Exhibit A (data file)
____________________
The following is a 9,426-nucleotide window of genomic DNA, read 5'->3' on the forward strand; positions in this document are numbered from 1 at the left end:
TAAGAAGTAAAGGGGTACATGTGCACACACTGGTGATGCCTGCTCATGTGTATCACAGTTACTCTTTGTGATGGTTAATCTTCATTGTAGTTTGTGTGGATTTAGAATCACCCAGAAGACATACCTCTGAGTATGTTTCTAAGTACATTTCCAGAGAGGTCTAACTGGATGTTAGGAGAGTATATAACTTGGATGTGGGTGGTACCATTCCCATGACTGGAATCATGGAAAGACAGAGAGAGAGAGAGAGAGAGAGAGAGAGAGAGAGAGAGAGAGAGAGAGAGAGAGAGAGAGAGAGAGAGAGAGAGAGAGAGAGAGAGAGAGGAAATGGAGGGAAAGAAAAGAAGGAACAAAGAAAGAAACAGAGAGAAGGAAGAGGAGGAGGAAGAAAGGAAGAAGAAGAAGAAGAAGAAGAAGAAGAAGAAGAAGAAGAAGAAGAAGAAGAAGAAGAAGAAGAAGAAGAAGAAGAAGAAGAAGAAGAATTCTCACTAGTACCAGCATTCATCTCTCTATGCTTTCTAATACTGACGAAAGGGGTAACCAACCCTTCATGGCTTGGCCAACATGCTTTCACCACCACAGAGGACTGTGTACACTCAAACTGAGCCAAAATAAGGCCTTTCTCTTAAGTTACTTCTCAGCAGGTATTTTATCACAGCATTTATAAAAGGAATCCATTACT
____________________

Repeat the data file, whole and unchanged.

The following is a 9,426-nucleotide window of genomic DNA, read 5'->3' on the forward strand; positions in this document are numbered from 1 at the left end:
TAAGAAGTAAAGGGGTACATGTGCACACACTGGTGATGCCTGCTCATGTGTATCACAGTTACTCTTTGTGATGGTTAATCTTCATTGTAGTTTGTGTGGATTTAGAATCACCCAGAAGACATACCTCTGAGTATGTTTCTAAGTACATTTCCAGAGAGGTCTAACTGGATGTTAGGAGAGTATATAACTTGGATGTGGGTGGTACCATTCCCATGACTGGAATCATGGAAAGACAGAGAGAGAGAGAGAGAGAGAGAGAGAGAGAGAGAGAGAGAGAGAGAGAGAGAGAGAGAGAGAGAGAGAGAGAGAGAGAGAGAGAGAGAGGAAATGGAGGGAAAGAAAAGAAGGAACAAAGAAAGAAACAGAGAGAAGGAAGAGGAGGAGGAAGAAAGGAAGAAGAAGAAGAAGAAGAAGAAGAAGAAGAAGAAGAAGAAGAAGAAGAAGAAGAAGAAGAAGAAGAAGAAGAAGAAGAAGAAGAAGAATTCTCACTAGTACCAGCATTCATCTCTCTATGCTTTCTAATACTGACGAAAGGGGTAACCAACCCTTCATGGCTTGGCCAACATGCTTTCACCACCACAGAGGACTGTGTACACTCAAACTGAGCCAAAATAAGGCCTTTCTCTTAAGTTACTTCTCAGCAGGTATTTTATCACAGCATTTATAAAAGGAATCCATTACT